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Being a freelancer means that you have the freedom to do the work you want to do and when you want to do it. This kind of freedom can become addictive so that you soon start to look at other areas of your life where you need to break free. You start to remember all those dreams you had, dreams that had to be put aside so you could adhere to the demands of your job outside the home. Pretty soon, you start to question why those dreams are still sitting to the side when they should be part of your overall plan and experience.

Freelancing isn’t for everyone. It requires self-discipline and the ability to hold yourself to a higher standard when it comes to your work performance. Even so, those who choose to take a trip down this road usually don’t look back. Instead, they tend to wonder why they wasted so much time doing anything else. This is when you find out what it really means to “be anything you want to be when you grow up.”

Being what you want to be is a fantastic feeling. The only thing that will stop you from achieving this wonderful lifestyle is fear. If you have a creative mind and the desire to break free from the ordinary, give part-time freelancing a shot and see where it goes. The worst case scenario is that it doesn’t work out and you make a few extra bucks learning this lesson. The best case? You become your own boss and your life changes forever. Those are some wonderful odds.

Featured photo credit: Writer in the park via pixabay.com

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Published on November 14, 2018

Why You Suffer from Constant Fatigue and How to Deal with It

Why You Suffer from Constant Fatigue and How to Deal with It

With our busy, always on lives, it seems that more and more of us are facing constant tiredness and fatigue on a regular basis.

For many people, they just take this in their stride as part of modern life, but for others the impact can be crippling and can have a serious effect on their sense of wellbeing, health and productivity.

In this article, I’ll share some of the most common causes of constant tiredness and fatigue and give you some guidance and action steps you can take to overcome some of the symptoms of fatigue.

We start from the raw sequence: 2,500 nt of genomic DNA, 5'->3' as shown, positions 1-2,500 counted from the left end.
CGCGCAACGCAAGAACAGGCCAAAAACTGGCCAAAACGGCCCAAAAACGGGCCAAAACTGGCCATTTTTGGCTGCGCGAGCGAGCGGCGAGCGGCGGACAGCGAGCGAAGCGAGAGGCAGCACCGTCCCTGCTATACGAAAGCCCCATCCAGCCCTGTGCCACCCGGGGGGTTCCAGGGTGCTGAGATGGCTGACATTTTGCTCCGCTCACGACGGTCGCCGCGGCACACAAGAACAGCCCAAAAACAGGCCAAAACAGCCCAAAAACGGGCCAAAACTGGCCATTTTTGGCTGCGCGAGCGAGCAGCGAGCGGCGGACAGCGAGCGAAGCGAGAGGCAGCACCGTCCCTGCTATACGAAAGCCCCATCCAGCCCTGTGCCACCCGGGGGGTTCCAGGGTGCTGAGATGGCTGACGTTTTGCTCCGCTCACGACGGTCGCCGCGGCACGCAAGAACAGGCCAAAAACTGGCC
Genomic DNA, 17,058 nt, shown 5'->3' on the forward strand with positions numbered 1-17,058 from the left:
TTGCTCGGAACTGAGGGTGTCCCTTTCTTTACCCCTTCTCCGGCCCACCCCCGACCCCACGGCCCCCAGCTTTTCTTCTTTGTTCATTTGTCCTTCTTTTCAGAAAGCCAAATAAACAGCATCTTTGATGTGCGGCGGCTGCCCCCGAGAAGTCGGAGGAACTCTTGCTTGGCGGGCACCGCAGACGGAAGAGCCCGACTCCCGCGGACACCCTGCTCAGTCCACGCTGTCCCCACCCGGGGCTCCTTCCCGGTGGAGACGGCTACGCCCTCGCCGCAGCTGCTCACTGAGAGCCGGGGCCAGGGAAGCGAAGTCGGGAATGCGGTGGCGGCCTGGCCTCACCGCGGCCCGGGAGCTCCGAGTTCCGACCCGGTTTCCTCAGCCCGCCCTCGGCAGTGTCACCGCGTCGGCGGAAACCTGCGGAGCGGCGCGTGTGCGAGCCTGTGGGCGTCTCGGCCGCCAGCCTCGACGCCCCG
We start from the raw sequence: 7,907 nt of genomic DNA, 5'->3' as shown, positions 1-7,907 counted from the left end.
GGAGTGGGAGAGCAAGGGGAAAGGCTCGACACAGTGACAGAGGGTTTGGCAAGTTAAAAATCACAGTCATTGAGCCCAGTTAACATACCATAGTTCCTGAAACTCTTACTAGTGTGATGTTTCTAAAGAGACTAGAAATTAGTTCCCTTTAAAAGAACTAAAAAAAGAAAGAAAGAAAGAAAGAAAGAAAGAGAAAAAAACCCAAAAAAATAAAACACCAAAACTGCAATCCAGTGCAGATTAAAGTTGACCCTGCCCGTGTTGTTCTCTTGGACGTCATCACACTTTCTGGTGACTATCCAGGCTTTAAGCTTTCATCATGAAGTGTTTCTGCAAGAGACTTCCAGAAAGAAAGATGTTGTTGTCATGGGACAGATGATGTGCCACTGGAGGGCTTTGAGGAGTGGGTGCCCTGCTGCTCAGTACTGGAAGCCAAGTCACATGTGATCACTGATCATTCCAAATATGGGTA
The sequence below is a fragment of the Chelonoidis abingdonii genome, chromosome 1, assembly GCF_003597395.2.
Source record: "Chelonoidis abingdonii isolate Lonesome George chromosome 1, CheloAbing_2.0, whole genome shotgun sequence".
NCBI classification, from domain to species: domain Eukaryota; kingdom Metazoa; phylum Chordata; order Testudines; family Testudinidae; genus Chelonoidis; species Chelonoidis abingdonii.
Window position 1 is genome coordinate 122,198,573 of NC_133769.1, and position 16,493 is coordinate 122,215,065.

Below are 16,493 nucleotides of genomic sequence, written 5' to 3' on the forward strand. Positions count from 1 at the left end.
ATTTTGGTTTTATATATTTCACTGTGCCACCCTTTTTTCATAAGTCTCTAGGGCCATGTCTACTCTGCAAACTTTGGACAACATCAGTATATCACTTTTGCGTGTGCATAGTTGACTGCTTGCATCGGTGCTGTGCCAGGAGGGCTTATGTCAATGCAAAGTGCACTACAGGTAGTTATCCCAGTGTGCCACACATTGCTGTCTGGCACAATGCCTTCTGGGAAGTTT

Why Am I Feeling Fatigued?

Fatigue is extreme tiredness resulting from mental or physical exertion or illness.  It is a reduction in the efficiency of a muscle or organ after prolonged activity.[1]

It can affect anyone, and most adults will experience fatigue at some point in their life. 

For many people, fatigue is caused by a combination of lifestyle, social, psychological and general wellbeing issues rather than an underlying medical condition.

Although fatigue is sometimes described as tiredness, it is different to just feeling tired or sleepy. Everyone feels tired at some point, but this is usually resolved with a nap or a few nights of good sleep. Someone who is sleepy may also feel temporarily refreshed after exercising. If you are getting enough sleep, good nutrition and exercising regularly but still find it hard to perform, concentrate or be motivated at your normal levels, you may be experiencing a level of fatigue that needs further investigation. 

Symptoms of Fatigue

Fatigue can cause a vast range of physical, mental and emotional symptoms including:

  • chronic tiredness, exhaustion or sleepiness
  • mental blocks
  • lack of motivation
  • headache
  • dizziness
  • muscle weakness
  • slowed reflexes and responses
  • impaired decision-making and judgement
  • moodiness, such as irritability
  • impaired hand-to-eye coordination
  • reduced immune system function
  • blurry vision
  • short-term memory problems
  • poor concentration
  • reduced ability to pay attention to the situation at hand

Causes of Fatigue

The wide range of causes that can trigger fatigue include:

  • Medical causes: Constant exhaustion, tiredness and fatigue may be a sign of an underlying illness, such as a thyroid disorder, heart disease, anemia or diabetes.